• Retain rural character. A detailed county thoroughfare plan with narrow roadways, a network of off-street, multi-use paths, and additional landscaping was proposed to improve safety and ensure rural character was not lost.

This code review illustrates how crucial zoning is to producing an effective Complete Streets policy. With both the National Complete Streets Coalition and FBCI under one roof, SGA is able to better offer a multi-layered approach that includes a degree of zoning reform.

Zoning review for a transit-oriented Omaha

The future ORBT route in Omaha, NE (Image: ORBT)

SGA’s transit-oriented development (TOD) technical assistance program supports the efforts of communities across the country to build compact, mixed-use, equitable development around transit stops and stations. To be successful, careful attention and adjustments to land-use regulations and roadway design are important. A zoning makeover can make all the difference when trying to concentrate new housing and other development near transit.

Omaha, NE received TOD technical assistance from SGA in 2017 to maximize development potential along the Dodge Street bus rapid transit corridor (now known as ORBT). SGA realized that this couldn’t be done without addressing the city’s zoning, especially within a quarter-mile of the corridor. FBCI completed the assistance with an in-depth review of Omaha’s zoning code and its impact on TOD. Specific recommendations to support a successful forthcoming transit corridor include:

  • Develop new mixed-use TOD districts. The city’s comprehensive plan (which guides long-term development) calls for transit-oriented development. FBCI recommended two new, mixed-use zones at the district level—rather than on a parcel-by-parcel basis—to ensure coherent, walkable development along the transit corridor.
  • Mix it up with higher density. If Omaha is serious about transit, it has to be serious about density. Code reviewers addressed a number of zones adjacent to BRT stations with a particular focus on urban form. By using form-based standards—and requiring taller buildings and sidewalk abutments—Omaha would move away from the spaced-out suburban character and instead shape the built environment for happier pedestrians and appropriately scaled buildings.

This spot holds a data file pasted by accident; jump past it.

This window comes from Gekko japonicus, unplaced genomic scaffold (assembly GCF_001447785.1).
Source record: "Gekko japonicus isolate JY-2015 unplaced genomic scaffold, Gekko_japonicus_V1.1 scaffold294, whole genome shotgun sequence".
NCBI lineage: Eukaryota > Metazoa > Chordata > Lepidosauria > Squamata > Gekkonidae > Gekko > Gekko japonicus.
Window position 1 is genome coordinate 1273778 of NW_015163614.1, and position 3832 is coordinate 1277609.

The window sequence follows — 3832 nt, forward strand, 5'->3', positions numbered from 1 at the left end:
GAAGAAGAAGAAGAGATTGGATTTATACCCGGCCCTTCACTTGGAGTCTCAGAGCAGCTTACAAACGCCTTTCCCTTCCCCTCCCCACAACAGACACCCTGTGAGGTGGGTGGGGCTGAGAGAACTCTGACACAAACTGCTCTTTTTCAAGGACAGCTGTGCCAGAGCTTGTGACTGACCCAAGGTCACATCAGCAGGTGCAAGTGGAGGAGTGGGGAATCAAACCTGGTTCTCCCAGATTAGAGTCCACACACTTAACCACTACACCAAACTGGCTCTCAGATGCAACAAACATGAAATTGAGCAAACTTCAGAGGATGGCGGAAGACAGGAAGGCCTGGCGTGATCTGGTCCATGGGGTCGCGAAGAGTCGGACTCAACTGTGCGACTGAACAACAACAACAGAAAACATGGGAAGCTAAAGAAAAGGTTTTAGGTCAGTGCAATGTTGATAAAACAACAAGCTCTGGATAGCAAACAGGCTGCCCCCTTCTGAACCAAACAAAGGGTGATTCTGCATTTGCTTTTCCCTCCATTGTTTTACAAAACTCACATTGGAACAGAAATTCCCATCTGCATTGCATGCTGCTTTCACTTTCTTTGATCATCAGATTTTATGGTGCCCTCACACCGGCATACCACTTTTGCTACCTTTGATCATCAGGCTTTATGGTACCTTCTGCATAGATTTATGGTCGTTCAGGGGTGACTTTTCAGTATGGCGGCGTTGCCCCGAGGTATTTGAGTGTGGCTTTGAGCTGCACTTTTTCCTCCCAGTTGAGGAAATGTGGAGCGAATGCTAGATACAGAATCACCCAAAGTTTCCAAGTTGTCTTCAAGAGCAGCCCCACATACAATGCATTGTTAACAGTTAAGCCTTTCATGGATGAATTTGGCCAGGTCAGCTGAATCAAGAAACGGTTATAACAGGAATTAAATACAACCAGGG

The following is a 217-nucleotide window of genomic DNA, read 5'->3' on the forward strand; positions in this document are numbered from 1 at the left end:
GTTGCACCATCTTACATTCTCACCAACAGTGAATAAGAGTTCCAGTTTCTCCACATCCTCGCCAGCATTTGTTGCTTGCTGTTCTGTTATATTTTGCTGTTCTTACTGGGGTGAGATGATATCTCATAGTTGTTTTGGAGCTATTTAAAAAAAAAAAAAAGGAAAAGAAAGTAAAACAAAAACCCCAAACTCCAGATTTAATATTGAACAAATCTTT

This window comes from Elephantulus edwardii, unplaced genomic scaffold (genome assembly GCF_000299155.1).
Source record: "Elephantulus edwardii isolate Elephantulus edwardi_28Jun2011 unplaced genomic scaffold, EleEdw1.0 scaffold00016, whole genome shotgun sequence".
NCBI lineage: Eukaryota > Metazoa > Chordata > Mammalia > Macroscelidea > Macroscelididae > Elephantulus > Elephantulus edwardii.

• Create shorter blocks. The tightly knit, TOD-friendly street grid around the BRT corridor should extend beyond just a few blocks. This will help ensure future development is also compact and pedestrian friendly.
  • Consider street design standards around station areas. A handful of code amendments with street design standards would complement the Complete Streets policy in the city’s comprehensive plan and create appropriate streets around the transit corridor.
  • Or… work within the existing regulatory framework. Code reviewers acknowledge that adopting new zoning districts can be difficult to orchestrate. They presented plausible alterations that could be made to the existing zoning code to try and realize some of the same effects, as an interim step.

Like many places, Omaha needed to consider how its zoning limits corridor design, pedestrian access, multiple uses, and development density. In situations like this, FBCI’s code review expertise can help make these elements a reality.

Webinar for developing under a form-based code

FBCI co-hosted “Developing under a form-based code” with SGA’s LOCUS Developers and Local Leaders Council at the end of May. The webinar attracted nearly 500 people and drew on a well-experienced panel of city officials and developers to talk about how form-based codes can help communities manage their growth.

Rendering of potential redevelopment under the form-based code in Beaufort, SC (Image: Dover, Kohl & Partners)

Topics ranged from defining a form-based code, to how it differs from a more conventional code, to the reasons for adopting one. Projects in Beaufort, SC; Fort Worth, TX; and Conway, AR were detailed and called upon to discuss valuable lessons.

Local communities can’t fully address their challenges without a long look at the local zoning and land use codes that encourage (or discourage) certain types of development. By bringing FBCI into the larger ecosystem of Smart Growth America, SGA is able to offer more complete assistance to local communities who are eager for a better way to grow. Bringing FBCI to the table allows a wider audience to recognize that form-based codes are a vital tool for building high-quality places and realizing a community’s potential.

Don’t let a zoning ordinance stand between your and community and smart growth. Register for an upcoming FBCI course or consider our Codes for Communities program today!

Form-Based Codes